For years, we’ve been hearing that advancements in technology will steal our jobs. Innovations like robots, automation and artificial intelligence will all apparently be equipped to perform the tasks of humans and we’ll all find ourselves on the side of the road with no money.
This discussion frequently divides people into two schools of thought. The first states that continued technology and innovation will only create more opportunities as people will have to teach the robots and a more efficient economy will lead to more jobs. Vice-versa, some experts will tell you that while that may have been true 100 years ago, our current generation’s technology revolution is a different story that will hurt workers. Since reality is yet to be proven, like many other debates, it comes down to how you choose to perceive the situation.
Just One Opportunity from AI and Automation
There is no shortage of articles and case studies showing how artificial intelligence has changed the way we do nearly everything. As far as technology roles go, many can be complemented. Simple Programmer provides a fantastic example of how software testers and quality assurance professionals can benefit from AI’s influence in a number of ways:
Faster and More Stable UI Tests
Reducing Maintenance and Eliminating Flaky Tests
Continuous Learning from Production Data
Ease of Authoring and Executing Tests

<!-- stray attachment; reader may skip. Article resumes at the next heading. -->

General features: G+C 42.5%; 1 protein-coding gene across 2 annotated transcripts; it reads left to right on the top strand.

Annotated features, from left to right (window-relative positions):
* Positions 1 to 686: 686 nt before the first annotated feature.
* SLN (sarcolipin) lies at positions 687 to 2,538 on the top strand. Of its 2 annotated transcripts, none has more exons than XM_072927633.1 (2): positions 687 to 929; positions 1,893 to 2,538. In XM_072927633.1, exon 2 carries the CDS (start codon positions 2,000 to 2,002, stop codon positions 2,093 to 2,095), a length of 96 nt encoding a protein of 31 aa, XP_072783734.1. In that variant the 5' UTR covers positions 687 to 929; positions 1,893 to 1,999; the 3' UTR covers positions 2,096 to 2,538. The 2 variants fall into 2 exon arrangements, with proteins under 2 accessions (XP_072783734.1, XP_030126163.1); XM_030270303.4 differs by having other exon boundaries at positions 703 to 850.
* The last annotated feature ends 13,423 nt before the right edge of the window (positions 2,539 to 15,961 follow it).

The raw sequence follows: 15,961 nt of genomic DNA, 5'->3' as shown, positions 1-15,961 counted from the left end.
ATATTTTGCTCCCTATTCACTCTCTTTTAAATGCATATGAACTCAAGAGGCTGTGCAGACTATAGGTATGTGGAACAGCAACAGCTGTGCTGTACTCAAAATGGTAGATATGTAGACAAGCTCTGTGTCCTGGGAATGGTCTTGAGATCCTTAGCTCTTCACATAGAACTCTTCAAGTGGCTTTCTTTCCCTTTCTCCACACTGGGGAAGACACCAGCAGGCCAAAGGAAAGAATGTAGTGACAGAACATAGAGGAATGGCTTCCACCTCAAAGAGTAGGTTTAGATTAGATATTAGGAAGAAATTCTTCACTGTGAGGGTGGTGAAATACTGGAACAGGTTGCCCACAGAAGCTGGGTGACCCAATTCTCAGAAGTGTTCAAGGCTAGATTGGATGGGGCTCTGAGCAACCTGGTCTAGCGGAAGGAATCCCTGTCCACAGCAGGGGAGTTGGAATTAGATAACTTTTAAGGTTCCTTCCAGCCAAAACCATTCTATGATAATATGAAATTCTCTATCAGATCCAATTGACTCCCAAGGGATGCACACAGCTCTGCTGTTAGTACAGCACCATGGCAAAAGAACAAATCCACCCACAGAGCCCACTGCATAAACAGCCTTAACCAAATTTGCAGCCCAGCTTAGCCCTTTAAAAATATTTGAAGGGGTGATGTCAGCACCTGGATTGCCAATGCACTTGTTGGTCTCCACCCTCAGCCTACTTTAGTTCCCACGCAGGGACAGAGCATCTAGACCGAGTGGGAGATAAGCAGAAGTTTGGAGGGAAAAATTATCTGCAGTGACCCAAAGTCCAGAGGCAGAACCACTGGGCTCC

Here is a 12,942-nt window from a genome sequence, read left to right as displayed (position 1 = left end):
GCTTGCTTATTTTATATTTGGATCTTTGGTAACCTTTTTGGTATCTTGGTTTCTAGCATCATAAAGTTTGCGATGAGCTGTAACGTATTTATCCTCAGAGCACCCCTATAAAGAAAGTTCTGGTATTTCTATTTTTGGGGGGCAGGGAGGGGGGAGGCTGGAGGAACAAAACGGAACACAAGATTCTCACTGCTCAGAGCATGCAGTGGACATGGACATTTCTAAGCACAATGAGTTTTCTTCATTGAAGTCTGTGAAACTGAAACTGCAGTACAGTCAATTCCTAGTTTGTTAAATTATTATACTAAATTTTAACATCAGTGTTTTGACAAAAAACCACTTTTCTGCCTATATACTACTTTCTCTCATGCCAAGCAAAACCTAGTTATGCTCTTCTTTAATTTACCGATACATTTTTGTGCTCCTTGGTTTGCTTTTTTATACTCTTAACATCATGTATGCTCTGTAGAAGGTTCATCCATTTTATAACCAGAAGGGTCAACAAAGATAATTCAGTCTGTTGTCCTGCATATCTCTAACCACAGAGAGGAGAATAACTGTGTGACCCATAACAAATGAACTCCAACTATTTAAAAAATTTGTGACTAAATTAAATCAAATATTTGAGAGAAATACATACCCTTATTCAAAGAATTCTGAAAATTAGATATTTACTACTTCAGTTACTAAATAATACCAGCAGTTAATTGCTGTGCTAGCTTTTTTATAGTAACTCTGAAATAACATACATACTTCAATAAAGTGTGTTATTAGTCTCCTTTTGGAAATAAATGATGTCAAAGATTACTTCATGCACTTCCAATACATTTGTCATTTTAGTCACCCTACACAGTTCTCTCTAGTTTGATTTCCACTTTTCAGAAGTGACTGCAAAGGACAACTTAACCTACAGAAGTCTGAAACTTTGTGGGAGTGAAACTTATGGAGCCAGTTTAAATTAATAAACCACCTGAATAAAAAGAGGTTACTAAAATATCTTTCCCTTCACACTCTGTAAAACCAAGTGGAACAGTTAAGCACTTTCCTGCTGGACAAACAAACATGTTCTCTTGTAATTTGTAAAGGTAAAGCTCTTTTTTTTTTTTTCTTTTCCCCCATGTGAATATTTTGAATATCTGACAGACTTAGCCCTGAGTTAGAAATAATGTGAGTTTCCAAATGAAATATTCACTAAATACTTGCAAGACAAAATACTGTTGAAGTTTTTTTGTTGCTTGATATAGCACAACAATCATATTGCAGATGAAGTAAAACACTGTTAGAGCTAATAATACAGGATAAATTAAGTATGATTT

Releasing at the Speed of Development
Tech Jobs at Risk Due to Automation and AI
Last month, Dice published an article about the 4 tech jobs most at risk from automation and artificial intelligence. They say that while automation might help tech pros, it won’t be great for everyone, with these for jobs being most at risk:
Data Centre Administrators –“Backups, provisioning virtual machines, and security are just three core processes that companies can leave largely up to software.”
Help Desk Staff –“Talk of “responsibility” aside, it stands to reason that if Google (or any other tech firm, such as IBM) can create an automated assistant with human-like speech, companies will use that to eliminate call-center staff.”
Programmers –“The rise of no- and low-code application builders is just one facet of this evolution; in theory, future software platforms will be able to assemble relatively simple programs with just a few mouse-clicks.”
Data Analysts –“Instead of having a dedicated person to analyze in-house data, businesses could rely on this software in conjunction with employees who receive some training in data analysis.”
To be fair, this article referenced from Dice did explain which predictions were a stretch and provides advice to IT professionals on how they can remain competitive; however, the base embraces the negative side of AI.
The way you interpret unknown situations and debates is your choice. You can choose to focus on the positive or get stuck on the negativity and fear. What do you think AI and automation will do to the future of your job? Will it complement your profession like the example given by Simple Programmer, or is your job at risk and you’ll have to strategize how to keep it as described by Dice?